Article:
Brandon Zimmermann understands diesel engines, how that perfect mixture of fuel and air, compressed to exactly the right pressure, can ignite with enough force to turn the crank shafts of the machines that move the world.
They make sense to him.
Not everything else does.
Brandon was 6 months old when doctors at Phoenix Children’s Hospital said he suffered a cerebral stroke.
“Old people had strokes,” his mother, Nadine, thought.
A part of Brandon’s brain was damaged, weakening his left side and leaving him with no left peripheral vision. Doctors predicted he’d be slow to speak and walk. He needed physical, occupational and speech therapy and extra help at school.
Learning was difficult in the traditional sense. He needed more time. His fifth-grade teacher noticed he had problems doing algebra on paper, so they used blocks.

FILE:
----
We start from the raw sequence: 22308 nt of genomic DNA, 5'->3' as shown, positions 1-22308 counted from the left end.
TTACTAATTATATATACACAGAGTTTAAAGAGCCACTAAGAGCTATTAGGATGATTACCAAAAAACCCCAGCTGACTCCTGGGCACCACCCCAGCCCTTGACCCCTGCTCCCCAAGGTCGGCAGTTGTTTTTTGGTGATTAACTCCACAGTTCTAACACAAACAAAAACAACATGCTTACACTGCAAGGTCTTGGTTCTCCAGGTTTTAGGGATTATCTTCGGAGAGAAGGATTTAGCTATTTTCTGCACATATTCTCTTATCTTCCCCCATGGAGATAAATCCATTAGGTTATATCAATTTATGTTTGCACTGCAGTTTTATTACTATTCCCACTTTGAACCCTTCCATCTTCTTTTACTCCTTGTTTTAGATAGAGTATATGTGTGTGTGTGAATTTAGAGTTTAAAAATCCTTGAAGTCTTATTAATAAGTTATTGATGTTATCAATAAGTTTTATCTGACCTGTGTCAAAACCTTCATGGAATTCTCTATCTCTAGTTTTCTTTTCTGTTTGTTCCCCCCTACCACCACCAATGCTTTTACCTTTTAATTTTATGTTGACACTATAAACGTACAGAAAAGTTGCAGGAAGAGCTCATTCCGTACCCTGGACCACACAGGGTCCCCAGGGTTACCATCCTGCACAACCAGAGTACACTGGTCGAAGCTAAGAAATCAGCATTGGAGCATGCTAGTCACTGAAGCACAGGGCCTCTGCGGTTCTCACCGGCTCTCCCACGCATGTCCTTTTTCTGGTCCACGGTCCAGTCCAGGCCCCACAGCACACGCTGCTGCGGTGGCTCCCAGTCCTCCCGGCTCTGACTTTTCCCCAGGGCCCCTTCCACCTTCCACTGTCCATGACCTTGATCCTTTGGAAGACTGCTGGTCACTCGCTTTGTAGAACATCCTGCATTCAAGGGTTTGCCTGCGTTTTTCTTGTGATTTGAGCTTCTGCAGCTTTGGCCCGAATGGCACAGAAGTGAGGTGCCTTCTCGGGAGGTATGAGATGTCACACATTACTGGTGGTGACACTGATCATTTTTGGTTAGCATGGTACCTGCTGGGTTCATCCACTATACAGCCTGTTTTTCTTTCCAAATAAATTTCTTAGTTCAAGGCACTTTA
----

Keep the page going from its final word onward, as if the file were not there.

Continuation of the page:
Brandon learned best with his hands. He learned to drive.
Nadine wondered what her son would do for a living. He liked to cook. A chef maybe. She took Brandon to a job fair for people with disabilities when he was a freshman at Mountain Ridge High. One of the jobs was folding pizza boxes.
“He has more in him than that,” Nadine thought.
Brandon, it turned out, wanted to work on diesel engines.
“I like how engines use different kinds of energy and then transfer that energy into a mechanical power to drive a vehicle forward,” Brandon said.
Brandon attended West-MEC, a technical school, where automotive students learned by doing. He finished that program in two years and enrolled at Universal Technical Institute in Avondale.
Now 21, he graduated on April 23 with a 3.87 grade point average.
After the ceremony, Brandon and his family were invitedto meet Fritz Pfauth, regional service manager at Sunstate Equipment, who offered Brandon a job as a diesel technician. He’d start as an apprentice.
“It was a huge surprise,” Brandon said. “I thought it was a great opportunity.”
Finally, it made sense.
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